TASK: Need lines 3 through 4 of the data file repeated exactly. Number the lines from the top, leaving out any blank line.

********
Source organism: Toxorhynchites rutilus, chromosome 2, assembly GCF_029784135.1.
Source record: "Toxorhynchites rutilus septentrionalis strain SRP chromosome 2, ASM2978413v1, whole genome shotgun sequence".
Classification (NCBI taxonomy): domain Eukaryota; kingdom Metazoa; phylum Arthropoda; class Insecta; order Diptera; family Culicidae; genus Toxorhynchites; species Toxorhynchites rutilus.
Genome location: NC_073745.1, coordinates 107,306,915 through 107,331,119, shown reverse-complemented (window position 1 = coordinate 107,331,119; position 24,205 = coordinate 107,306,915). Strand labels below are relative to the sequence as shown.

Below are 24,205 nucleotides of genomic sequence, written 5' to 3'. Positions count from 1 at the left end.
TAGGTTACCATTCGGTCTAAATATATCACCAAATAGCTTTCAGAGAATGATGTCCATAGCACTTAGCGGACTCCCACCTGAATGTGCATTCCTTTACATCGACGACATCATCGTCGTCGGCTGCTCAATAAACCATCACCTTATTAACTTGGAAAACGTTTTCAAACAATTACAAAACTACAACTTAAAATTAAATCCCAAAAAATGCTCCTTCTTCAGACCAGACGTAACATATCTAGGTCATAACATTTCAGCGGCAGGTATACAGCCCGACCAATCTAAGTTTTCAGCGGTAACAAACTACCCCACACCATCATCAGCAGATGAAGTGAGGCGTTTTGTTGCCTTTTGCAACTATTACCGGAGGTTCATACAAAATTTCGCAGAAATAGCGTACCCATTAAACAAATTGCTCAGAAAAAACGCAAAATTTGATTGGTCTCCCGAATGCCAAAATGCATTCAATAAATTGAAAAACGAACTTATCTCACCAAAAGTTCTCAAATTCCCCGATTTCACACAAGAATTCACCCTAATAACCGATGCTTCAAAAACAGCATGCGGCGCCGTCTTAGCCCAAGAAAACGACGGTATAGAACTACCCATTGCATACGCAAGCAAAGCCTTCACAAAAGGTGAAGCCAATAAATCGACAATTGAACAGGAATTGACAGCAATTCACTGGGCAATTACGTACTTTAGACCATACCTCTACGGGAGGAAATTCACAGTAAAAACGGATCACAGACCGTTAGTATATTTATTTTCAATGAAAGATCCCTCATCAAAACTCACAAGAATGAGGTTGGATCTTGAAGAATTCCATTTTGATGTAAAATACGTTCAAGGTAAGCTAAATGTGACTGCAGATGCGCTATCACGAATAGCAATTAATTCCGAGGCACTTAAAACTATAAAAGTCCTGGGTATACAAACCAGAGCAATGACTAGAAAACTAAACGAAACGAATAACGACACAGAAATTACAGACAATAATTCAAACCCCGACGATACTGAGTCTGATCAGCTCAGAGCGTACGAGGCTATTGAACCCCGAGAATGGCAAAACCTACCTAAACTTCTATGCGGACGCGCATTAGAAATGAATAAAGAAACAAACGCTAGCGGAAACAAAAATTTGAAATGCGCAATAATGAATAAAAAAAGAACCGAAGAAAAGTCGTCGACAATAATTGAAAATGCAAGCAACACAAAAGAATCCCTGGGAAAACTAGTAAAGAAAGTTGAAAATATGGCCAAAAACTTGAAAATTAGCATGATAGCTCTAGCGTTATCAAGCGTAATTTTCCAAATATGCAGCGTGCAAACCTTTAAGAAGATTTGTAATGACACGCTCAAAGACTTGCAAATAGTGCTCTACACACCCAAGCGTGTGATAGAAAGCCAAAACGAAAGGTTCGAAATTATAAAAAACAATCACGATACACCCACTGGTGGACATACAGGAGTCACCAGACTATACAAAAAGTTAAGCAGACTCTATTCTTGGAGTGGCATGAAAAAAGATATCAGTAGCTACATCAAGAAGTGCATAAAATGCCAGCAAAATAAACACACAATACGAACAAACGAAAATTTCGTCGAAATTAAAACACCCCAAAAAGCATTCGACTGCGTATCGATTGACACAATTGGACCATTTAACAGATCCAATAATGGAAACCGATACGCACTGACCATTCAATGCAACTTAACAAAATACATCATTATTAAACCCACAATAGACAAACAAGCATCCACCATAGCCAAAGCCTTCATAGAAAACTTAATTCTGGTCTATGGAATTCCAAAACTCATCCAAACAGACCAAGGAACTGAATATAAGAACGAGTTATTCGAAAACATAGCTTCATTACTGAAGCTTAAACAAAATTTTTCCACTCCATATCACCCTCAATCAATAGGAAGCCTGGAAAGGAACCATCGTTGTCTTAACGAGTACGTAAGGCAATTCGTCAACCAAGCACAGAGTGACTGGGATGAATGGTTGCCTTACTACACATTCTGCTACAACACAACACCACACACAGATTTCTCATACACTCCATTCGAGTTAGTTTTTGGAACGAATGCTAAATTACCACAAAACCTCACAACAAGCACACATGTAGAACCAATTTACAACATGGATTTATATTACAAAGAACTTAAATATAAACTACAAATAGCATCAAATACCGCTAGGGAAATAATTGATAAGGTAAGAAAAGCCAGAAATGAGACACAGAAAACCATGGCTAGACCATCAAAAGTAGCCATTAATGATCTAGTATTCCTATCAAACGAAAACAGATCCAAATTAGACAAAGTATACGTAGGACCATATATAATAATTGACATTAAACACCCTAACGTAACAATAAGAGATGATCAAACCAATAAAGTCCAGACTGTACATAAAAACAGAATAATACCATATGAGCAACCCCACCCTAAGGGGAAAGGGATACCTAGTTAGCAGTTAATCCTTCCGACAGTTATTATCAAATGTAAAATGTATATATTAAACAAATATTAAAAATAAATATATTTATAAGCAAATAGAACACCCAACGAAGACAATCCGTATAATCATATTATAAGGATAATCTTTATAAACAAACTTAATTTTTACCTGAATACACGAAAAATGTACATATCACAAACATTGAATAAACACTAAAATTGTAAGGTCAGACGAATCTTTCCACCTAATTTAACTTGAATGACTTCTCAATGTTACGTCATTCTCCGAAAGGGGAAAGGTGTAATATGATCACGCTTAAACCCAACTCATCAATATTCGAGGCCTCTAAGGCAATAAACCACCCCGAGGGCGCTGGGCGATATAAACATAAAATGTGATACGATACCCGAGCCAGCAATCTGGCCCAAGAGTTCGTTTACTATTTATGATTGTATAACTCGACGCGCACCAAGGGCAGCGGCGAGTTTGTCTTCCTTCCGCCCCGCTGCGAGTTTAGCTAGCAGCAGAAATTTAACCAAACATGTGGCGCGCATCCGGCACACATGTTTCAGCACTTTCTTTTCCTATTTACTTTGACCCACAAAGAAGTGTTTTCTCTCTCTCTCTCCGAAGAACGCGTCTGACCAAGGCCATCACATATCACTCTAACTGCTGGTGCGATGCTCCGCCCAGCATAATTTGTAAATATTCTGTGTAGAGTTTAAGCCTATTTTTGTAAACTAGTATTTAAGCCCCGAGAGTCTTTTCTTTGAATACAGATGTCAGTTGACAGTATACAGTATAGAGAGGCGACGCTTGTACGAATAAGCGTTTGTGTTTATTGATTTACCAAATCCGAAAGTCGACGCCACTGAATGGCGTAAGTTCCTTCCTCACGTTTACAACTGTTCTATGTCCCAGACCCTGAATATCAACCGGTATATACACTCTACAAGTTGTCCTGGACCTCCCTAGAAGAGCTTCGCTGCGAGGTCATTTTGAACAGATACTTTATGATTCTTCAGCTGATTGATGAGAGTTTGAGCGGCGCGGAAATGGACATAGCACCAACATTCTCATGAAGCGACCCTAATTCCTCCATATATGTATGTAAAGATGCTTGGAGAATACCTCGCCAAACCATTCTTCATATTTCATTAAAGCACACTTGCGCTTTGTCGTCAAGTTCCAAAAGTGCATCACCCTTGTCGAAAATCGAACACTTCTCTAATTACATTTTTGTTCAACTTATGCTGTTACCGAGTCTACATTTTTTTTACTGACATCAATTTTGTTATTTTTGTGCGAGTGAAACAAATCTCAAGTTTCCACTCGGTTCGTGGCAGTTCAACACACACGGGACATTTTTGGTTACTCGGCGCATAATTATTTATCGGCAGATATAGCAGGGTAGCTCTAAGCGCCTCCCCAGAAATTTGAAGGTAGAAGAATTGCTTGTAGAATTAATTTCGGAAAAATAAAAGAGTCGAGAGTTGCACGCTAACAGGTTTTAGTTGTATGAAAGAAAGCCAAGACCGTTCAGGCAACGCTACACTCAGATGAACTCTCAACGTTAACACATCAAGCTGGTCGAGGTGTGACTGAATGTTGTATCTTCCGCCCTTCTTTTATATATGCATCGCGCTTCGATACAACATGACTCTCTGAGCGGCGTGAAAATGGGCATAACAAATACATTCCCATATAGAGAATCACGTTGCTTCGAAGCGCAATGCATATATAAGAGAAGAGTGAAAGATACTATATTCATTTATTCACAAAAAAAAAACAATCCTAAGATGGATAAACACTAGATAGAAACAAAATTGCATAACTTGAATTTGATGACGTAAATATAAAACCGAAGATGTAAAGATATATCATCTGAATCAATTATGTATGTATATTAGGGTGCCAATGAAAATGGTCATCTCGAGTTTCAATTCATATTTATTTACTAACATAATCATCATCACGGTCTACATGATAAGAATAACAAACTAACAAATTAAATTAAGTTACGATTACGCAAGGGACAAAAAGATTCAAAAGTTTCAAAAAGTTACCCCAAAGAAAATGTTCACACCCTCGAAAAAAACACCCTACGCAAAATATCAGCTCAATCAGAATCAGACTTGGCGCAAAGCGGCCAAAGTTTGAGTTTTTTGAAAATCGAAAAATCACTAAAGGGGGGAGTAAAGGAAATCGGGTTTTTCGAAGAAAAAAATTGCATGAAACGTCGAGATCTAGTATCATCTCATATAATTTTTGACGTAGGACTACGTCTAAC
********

Classification (NCBI taxonomy): domain Eukaryota; kingdom Metazoa; phylum Arthropoda; class Insecta; order Diptera; family Culicidae; genus Toxorhynchites; species Toxorhynchites rutilus.
Genome location: NC_073745.1, coordinates 107,306,915 through 107,331,119, shown reverse-complemented (window position 1 = coordinate 107,331,119; position 24,205 = coordinate 107,306,915). Strand labels below are relative to the sequence as shown.